Lamentations 3:41


This is what we mean by “loving God” in this context.

  1. Making disciples

We want to see people not only come to Christ but to come to maturity in Christ.

This takes people way beyond merely finding salvation. It’s a whole new way of living and a whole new identity. It includes the teaching of Jesus that we are to deny ourselves daily, take up our cross and follow Him. And it distinguishes between receiving Jesus as a Saviour and following Him as our Lord.

When it come to the topic of making disciples, I can’t say it any better than Paul: We are

to equip his people for works of service, so that the body of Christ may be built up until we all reach unity in the faith and in the knowledge of the Son of God and become mature, attaining to the whole measure of the fullness of Christ.
Ephesians 4:12,13


There are other highly relevant scriptures that apply here:

Encourage one another and build each other up.
1 Thessalonians 5:11


We do this by using edifying speech with each other, by teaching one another, by meeting regularly in church, and by one-on-one discipleship.

Carry each other’s burdens, and in this way you will fulfill the law of Christ.
Galatians 6:2


We do this by sharing our lives with each other, giving our time to each other, and caring for each other’s needs.

All of these things are involved in making disciples.

  1. Blessing all

“Blessing all” is also very broad but this is the wording we chose to incorporate fulfilling the Great Commission to
“すべての人を祝福する”というのもまた幅広い意味がありますが、これを大宣教命令を実行することに含まれる言葉に選びました。 それゆえに、

“go and make disciples of all nations, baptizing them in the name of the Father and of the Son and of the Holy Spirit, and teaching them to obey everything I have commanded you.”
Matthew 28:19,20


We chose “blessing all” because we see our mission here in Japan, here in Minoh, in works that lead to making disciples, as well as actually making disciples. In reaching a people who have zero church history and Biblical understanding, that also means caring for the hurting, praying for those in need, and being supportive in community affairs.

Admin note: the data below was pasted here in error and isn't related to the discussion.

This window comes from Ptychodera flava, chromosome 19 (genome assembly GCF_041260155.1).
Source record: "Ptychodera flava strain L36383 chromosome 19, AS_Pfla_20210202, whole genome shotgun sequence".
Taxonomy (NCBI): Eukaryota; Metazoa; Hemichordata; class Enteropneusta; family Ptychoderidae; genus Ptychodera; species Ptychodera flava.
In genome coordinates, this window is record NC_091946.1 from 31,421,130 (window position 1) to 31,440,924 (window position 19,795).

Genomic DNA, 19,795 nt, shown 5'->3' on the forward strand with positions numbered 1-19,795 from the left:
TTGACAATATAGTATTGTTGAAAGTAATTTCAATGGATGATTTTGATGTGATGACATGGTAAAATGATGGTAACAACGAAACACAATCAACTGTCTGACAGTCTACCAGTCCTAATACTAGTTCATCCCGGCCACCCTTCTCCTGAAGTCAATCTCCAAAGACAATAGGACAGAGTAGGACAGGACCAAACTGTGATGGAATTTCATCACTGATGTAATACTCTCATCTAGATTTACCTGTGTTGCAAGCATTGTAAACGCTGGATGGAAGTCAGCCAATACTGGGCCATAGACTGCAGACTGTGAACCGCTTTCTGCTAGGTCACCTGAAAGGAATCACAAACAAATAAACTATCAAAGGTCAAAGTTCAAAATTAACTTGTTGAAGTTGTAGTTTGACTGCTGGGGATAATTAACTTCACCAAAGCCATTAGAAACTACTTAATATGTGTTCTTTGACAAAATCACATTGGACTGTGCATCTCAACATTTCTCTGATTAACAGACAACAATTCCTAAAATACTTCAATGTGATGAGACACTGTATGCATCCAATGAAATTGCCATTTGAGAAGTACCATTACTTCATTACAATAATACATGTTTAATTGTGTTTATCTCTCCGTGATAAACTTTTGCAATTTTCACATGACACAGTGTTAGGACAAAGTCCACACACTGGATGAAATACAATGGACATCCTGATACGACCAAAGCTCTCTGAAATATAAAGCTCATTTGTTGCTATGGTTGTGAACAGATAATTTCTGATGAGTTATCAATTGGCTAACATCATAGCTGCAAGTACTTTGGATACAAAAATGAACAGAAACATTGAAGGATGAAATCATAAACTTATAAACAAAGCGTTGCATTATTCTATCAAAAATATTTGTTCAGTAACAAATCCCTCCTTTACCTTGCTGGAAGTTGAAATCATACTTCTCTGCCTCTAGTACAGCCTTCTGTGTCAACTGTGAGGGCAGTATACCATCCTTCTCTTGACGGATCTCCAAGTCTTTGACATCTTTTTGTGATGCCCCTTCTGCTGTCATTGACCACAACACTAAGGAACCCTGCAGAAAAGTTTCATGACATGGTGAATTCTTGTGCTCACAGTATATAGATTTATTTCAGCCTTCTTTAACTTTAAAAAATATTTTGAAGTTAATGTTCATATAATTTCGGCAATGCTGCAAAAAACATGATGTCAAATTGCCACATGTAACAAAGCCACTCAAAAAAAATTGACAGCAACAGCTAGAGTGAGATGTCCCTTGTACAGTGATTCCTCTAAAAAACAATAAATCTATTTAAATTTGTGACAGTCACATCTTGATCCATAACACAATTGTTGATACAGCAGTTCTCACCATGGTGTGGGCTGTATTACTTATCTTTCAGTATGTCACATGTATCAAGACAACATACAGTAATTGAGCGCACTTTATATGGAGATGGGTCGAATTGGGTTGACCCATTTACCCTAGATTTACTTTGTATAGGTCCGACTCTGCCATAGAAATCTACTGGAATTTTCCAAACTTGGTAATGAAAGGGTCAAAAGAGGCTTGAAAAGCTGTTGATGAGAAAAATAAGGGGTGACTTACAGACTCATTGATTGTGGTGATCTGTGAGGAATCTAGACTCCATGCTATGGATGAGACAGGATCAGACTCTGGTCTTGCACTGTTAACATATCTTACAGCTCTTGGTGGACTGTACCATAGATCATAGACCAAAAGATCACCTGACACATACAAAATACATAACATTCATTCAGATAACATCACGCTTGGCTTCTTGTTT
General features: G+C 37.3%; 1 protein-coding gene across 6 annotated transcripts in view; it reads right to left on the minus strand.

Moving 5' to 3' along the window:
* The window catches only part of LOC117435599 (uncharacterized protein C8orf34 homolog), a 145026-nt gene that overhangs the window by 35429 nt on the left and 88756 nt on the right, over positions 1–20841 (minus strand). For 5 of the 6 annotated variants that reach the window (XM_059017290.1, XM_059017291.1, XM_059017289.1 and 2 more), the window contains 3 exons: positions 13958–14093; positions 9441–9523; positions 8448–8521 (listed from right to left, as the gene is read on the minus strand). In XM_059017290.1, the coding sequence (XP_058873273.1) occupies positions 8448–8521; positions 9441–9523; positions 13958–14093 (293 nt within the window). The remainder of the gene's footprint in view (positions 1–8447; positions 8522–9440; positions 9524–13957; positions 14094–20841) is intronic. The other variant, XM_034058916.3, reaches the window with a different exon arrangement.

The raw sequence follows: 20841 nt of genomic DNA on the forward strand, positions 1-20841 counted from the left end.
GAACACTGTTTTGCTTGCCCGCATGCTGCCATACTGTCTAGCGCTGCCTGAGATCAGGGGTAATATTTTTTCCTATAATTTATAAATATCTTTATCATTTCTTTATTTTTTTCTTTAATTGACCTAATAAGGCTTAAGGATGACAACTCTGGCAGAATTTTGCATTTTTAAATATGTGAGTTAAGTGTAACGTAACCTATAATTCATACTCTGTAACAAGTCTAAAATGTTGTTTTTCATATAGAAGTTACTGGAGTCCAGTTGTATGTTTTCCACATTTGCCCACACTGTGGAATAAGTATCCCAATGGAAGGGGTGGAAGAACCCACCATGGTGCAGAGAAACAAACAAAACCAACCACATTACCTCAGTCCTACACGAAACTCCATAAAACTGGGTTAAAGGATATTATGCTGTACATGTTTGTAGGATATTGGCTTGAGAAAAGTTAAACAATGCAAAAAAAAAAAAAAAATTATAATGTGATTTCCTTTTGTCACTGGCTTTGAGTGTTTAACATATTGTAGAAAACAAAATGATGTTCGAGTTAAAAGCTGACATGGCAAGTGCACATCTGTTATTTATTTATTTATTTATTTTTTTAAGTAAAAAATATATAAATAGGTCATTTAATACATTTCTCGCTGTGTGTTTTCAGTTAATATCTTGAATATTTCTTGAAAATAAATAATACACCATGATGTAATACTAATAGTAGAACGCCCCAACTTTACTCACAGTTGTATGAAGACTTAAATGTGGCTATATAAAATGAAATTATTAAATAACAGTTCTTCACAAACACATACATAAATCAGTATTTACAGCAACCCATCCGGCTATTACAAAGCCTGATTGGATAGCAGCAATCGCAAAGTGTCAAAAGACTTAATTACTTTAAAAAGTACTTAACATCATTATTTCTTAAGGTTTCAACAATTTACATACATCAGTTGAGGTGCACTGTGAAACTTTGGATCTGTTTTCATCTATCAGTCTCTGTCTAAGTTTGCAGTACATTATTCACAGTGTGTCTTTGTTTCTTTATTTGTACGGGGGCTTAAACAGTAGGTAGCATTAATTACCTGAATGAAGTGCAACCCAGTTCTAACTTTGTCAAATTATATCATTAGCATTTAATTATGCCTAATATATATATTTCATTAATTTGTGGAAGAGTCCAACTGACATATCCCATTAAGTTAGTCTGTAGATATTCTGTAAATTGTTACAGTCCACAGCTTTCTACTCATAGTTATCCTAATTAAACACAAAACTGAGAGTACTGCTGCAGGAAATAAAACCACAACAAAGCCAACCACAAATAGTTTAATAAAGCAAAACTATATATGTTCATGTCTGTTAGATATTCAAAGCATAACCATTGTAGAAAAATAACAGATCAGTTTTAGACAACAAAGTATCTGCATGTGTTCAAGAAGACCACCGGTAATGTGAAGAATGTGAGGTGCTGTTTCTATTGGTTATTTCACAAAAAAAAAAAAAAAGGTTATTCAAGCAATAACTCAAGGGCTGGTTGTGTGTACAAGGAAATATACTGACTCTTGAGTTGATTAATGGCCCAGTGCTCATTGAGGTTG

In Joppa there was a disciple named Tabitha who was known for always doing good and helping the poor. (Acts 9:36) She, too, is a role model for us as we seek to bless all and fulfill the Great Commission.

As we consider the mission of our church, we would be wise to regularly review each of the ministries we have, or each of the ministries we propose to have, in light of our mission statement, and ask, ‘What are we achieving with this ministry?’:

Is this ministry helping us to love God? Is this ministry making disciples? Is this ministry blessing others in outreach?

Most ministries will see a sizable overlap here. Small groups, for example, are primarily for making disciples, but they also encourage an expression of loving God in prayer, and they can also be used to equip for outreach and as a platform for outreach.

Understanding there will be overlap, each ministry should still have a clear goal in light of our church mission statement and should serve primarily to love God, build disciples or bless others in outreach.

It’s on my heart to also talk briefly about faith and miracles at the start of this year.

Individually and corporately, I believe very strongly that this year God is calling us on to live lives of greater faith. The righteous live by faith. God wants to work miracles in our lives this year through our ministries and through our daily living.

Let’s believe this. Remembering that nothing we do is of any value without love, let’s have the faith that God will do extraordinary things this year.

As we consider the mission of our church, we would be wise to regularly check our own hearts, too, and ask ourselves the following,

  • Am I doing this as an act of faith in Christ?
  • Am I doing this willingly and with a right attitude of love?
  • Do I have a heart of perseverance?
  • And am I doing this cheerfully, in a way that brings joy to others?